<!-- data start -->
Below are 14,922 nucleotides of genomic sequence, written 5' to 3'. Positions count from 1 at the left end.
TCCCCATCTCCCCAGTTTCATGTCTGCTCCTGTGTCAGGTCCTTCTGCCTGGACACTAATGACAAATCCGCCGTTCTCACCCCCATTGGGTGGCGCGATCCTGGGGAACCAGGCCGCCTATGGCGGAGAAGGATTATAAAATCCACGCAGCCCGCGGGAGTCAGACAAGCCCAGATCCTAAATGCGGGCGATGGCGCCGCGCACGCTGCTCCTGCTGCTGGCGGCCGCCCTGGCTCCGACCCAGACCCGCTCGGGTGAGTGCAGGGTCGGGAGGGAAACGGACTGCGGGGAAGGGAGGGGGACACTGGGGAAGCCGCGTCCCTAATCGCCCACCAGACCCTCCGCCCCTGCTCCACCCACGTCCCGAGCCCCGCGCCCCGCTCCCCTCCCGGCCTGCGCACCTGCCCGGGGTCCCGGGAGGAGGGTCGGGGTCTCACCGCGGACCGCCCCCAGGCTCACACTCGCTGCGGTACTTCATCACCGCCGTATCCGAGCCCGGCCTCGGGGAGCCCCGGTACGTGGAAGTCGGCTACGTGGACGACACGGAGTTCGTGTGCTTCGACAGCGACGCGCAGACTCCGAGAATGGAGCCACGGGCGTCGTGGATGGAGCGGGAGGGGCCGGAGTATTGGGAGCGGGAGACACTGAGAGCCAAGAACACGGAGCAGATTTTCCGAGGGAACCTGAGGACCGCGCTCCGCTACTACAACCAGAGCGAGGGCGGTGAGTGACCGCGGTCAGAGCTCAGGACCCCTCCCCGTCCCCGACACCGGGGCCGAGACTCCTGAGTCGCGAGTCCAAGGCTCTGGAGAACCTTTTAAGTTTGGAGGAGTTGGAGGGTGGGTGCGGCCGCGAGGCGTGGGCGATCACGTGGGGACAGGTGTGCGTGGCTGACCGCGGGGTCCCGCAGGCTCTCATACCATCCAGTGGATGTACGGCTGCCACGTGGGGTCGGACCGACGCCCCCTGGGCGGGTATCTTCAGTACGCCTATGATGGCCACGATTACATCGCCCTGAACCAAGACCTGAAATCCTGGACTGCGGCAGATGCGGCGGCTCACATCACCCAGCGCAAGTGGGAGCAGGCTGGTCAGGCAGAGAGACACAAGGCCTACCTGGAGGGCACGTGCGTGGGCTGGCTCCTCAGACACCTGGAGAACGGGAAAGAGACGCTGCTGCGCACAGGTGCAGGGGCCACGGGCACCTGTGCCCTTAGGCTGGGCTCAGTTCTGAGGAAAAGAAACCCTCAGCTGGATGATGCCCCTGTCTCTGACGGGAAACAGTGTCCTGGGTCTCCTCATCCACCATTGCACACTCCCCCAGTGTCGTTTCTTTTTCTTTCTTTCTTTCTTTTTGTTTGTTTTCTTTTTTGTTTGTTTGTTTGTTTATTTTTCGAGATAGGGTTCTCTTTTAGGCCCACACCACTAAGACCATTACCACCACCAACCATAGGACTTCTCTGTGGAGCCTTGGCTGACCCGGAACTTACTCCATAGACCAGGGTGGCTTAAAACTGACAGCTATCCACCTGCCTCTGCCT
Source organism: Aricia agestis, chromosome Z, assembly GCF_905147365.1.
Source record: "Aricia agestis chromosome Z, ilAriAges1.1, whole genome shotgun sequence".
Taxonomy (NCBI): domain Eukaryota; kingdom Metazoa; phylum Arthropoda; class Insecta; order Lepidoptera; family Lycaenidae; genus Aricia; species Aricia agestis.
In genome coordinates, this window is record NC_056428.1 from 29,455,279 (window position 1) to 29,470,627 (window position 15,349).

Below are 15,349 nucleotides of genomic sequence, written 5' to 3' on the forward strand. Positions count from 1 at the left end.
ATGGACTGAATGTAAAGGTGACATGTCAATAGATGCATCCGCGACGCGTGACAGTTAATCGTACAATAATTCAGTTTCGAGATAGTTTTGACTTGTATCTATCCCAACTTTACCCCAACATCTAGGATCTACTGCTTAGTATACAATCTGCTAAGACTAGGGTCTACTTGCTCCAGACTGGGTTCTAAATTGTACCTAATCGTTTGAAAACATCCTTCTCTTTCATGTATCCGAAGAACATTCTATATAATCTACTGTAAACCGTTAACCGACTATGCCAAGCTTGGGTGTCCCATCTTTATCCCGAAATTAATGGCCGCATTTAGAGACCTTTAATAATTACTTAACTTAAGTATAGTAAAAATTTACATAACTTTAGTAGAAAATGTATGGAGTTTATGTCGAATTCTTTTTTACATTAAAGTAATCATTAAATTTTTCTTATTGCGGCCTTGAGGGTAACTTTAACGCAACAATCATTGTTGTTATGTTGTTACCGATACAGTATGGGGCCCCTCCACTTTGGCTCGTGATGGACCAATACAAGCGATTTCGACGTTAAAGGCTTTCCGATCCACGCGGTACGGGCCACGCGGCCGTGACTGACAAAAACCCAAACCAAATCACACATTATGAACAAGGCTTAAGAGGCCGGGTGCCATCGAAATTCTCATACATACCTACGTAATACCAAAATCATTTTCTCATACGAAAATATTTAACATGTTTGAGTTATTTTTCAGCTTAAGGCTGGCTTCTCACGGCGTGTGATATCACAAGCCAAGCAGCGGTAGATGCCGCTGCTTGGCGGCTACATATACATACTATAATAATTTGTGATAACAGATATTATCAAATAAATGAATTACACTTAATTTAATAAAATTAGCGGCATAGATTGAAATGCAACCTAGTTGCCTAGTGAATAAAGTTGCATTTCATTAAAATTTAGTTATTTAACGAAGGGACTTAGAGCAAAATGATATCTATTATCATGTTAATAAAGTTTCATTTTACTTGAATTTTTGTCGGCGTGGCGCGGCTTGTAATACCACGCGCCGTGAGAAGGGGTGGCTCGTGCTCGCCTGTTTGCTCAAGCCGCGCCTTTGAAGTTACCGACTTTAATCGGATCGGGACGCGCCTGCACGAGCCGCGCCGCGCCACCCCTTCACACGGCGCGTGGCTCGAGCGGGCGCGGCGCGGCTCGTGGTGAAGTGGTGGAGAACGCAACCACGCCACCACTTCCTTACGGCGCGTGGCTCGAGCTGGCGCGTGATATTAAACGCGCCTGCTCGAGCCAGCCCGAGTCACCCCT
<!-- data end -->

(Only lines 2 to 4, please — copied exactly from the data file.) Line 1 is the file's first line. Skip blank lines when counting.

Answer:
TCCCCATCTCCCCAGTTTCATGTCTGCTCCTGTGTCAGGTCCTTCTGCCTGGACACTAATGACAAATCCGCCGTTCTCACCCCCATTGGGTGGCGCGATCCTGGGGAACCAGGCCGCCTATGGCGGAGAAGGATTATAAAATCCACGCAGCCCGCGGGAGTCAGACAAGCCCAGATCCTAAATGCGGGCGATGGCGCCGCGCACGCTGCTCCTGCTGCTGGCGGCCGCCCTGGCTCCGACCCAGACCCGCTCGGGTGAGTGCAGGGTCGGGAGGGAAACGGACTGCGGGGAAGGGAGGGGGACACTGGGGAAGCCGCGTCCCTAATCGCCCACCAGACCCTCCGCCCCTGCTCCACCCACGTCCCGAGCCCCGCGCCCCGCTCCCCTCCCGGCCTGCGCACCTGCCCGGGGTCCCGGGAGGAGGGTCGGGGTCTCACCGCGGACCGCCCCCAGGCTCACACTCGCTGCGGTACTTCATCACCGCCGTATCCGAGCCCGGCCTCGGGGAGCCCCGGTACGTGGAAGTCGGCTACGTGGACGACACGGAGTTCGTGTGCTTCGACAGCGACGCGCAGACTCCGAGAATGGAGCCACGGGCGTCGTGGATGGAGCGGGAGGGGCCGGAGTATTGGGAGCGGGAGACACTGAGAGCCAAGAACACGGAGCAGATTTTCCGAGGGAACCTGAGGACCGCGCTCCGCTACTACAACCAGAGCGAGGGCGGTGAGTGACCGCGGTCAGAGCTCAGGACCCCTCCCCGTCCCCGACACCGGGGCCGAGACTCCTGAGTCGCGAGTCCAAGGCTCTGGAGAACCTTTTAAGTTTGGAGGAGTTGGAGGGTGGGTGCGGCCGCGAGGCGTGGGCGATCACGTGGGGACAGGTGTGCGTGGCTGACCGCGGGGTCCCGCAGGCTCTCATACCATCCAGTGGATGTACGGCTGCCACGTGGGGTCGGACCGACGCCCCCTGGGCGGGTATCTTCAGTACGCCTATGATGGCCACGATTACATCGCCCTGAACCAAGACCTGAAATCCTGGACTGCGGCAGATGCGGCGGCTCACATCACCCAGCGCAAGTGGGAGCAGGCTGGTCAGGCAGAGAGACACAAGGCCTACCTGGAGGGCACGTGCGTGGGCTGGCTCCTCAGACACCTGGAGAACGGGAAAGAGACGCTGCTGCGCACAGGTGCAGGGGCCACGGGCACCTGTGCCCTTAGGCTGGGCTCAGTTCTGAGGAAAAGAAACCCTCAGCTGGATGATGCCCCTGTCTCTGACGGGAAACAGTGTCCTGGGTCTCCTCATCCACCATTGCACACTCCCCCAGTGTCGTTTCTTTTTCTTTCTTTCTTTCTTTTTGTTTGTTTTCTTTTTTGTTTGTTTGTTTGTTTATTTTTCGAGATAGGGTTCTCTTTTAGGCCCACACCACTAAGACCATTACCACCACCAACCATAGGACTTCTCTGTGGAGCCTTGGCTGACCCGGAACTTACTCCATAGACCAGGGTGGCTTAAAACTGACAGCTATCCACCTGCCTCTGCCT
Source organism: Aricia agestis, chromosome Z, assembly GCF_905147365.1.
Source record: "Aricia agestis chromosome Z, ilAriAges1.1, whole genome shotgun sequence".